By Mac McMillan and David Holtzman
On August 19th we awoke to the news from Community Health System (CHS) the health records of 4.5 million individuals were disclosed when a cyber criminal was able to penetrate their information system. CynergisTek believes that healthcare organizations should use the CHS breach as a call for action on steps to prevent a similar event from occurring elsewhere.
First, an update on the developments that we have been able to corroborate. Federal investigators determined that the hackers gained access to the information system by taking advantage of a misconfigured Juniper router that had not been reconfigured with the software update to safeguard against the threat of the malware known as HeartBleed. The hackers penetrated the CHS system though the exploit created by the HeartBleed virus. Once access controls were compromised, other tools were introduced to exploit the CHS environment and steal the personal information of millions maintained in the information systems.
Investigators have traced the attack to the APT18 group which is “believed” to have ties to the Chinese government and who have been involved in other high profile attacks working for China. While APT18 and the Chinese are usually targeting intellectual property, what was stolen specifically were names, addresses, dates of birth, telephone numbers and social security numbers, all useful for identity theft purposes and valuable on the Black Market. The Rand Corporation just published a very informative study on the behavior of these criminal market places “Markets for Cyber Crime Tools and Stolen Data: Hacker’s Bazar”.
The information we have learned about this incident has lead us to the opinion that CHS had very poor security controls and was not monitoring what was happening in their environment. Keep in mind that CHS has not commented with specific information concerning the breach beyond acknowledging the incident as would be required by the HITECH Breach Notification Rule. Reliable sources of information to this point have been Federal agencies seeking to raise awareness of the critical threat to information systems posed by APT18 and Mandiant, a vendor of information security technology.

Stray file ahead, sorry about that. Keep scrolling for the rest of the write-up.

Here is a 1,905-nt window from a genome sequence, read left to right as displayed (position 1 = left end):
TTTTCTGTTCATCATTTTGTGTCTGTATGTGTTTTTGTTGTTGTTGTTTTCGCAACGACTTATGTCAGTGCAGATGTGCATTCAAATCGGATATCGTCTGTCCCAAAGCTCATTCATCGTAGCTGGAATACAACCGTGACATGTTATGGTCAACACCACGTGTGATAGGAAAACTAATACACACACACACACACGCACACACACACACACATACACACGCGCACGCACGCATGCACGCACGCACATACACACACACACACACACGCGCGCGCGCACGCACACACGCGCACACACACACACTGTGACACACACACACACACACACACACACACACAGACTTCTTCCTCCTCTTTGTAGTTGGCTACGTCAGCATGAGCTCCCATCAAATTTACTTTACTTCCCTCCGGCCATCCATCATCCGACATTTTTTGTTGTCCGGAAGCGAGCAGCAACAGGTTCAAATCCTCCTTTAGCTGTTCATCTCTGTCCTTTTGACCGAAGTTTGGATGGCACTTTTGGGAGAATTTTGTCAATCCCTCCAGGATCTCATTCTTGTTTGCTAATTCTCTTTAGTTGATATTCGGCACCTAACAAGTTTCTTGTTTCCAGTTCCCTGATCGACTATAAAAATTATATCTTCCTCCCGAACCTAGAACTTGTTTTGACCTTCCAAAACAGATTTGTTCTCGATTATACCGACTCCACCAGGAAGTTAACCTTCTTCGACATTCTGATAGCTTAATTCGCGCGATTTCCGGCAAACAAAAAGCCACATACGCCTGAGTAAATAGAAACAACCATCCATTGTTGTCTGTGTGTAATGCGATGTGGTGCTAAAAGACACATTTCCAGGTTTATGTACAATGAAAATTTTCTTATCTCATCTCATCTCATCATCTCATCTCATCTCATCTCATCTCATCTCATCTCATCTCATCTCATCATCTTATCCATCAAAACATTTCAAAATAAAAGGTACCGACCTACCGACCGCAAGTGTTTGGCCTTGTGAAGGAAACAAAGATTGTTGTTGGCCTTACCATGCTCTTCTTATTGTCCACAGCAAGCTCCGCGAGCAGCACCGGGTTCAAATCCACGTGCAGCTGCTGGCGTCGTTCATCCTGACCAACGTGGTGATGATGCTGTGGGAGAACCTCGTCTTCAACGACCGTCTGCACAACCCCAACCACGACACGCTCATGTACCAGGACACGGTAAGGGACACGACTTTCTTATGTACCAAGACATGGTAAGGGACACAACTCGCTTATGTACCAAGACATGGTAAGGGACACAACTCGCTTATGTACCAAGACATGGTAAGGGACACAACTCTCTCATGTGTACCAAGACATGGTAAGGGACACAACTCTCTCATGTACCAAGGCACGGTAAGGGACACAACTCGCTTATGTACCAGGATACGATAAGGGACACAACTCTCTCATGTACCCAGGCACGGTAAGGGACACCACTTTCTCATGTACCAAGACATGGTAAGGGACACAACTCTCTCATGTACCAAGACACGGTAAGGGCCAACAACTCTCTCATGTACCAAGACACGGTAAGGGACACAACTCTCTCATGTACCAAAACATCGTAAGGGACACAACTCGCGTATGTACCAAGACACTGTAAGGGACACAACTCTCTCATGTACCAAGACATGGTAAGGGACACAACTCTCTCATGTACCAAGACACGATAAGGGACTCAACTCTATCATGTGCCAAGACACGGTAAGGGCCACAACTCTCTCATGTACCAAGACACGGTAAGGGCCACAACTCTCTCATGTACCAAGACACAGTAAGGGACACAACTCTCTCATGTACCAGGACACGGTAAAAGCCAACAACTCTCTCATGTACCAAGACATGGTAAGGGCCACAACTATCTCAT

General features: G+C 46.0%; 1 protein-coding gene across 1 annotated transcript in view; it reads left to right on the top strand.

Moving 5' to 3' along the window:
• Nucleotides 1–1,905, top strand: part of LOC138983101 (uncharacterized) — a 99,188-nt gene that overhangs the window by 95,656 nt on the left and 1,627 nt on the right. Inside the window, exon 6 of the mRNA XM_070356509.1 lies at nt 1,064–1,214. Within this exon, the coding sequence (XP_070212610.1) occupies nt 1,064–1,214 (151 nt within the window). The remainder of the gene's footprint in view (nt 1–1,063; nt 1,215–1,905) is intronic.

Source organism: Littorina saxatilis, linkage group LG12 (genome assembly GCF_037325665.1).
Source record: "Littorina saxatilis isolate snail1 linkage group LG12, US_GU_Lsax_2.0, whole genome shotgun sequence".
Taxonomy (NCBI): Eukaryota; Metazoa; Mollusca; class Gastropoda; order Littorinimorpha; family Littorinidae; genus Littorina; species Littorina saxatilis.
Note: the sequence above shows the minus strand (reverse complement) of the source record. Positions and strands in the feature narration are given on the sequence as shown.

Even at this early stage of the investigation and without CHS’ transparency, all of us can take valuable lessons from this breach. First, healthcare organizations that are expanding through acquisition should look very closely at the information systems being acquired as part of the due diligence in the M & A process to make sure their security meets your standard. Second, HeartBleed may be gone from the headlines, but any system using SSL needs to be checked and fixed when using the vulnerable variant. Third both inbound and outbound traffic should be monitored and analyzed. Fourth, log information cannot just be simply collected; it needs to be reviewed. Lastly, nothing can substitute for a thorough enterprise-wide information system risk assessment.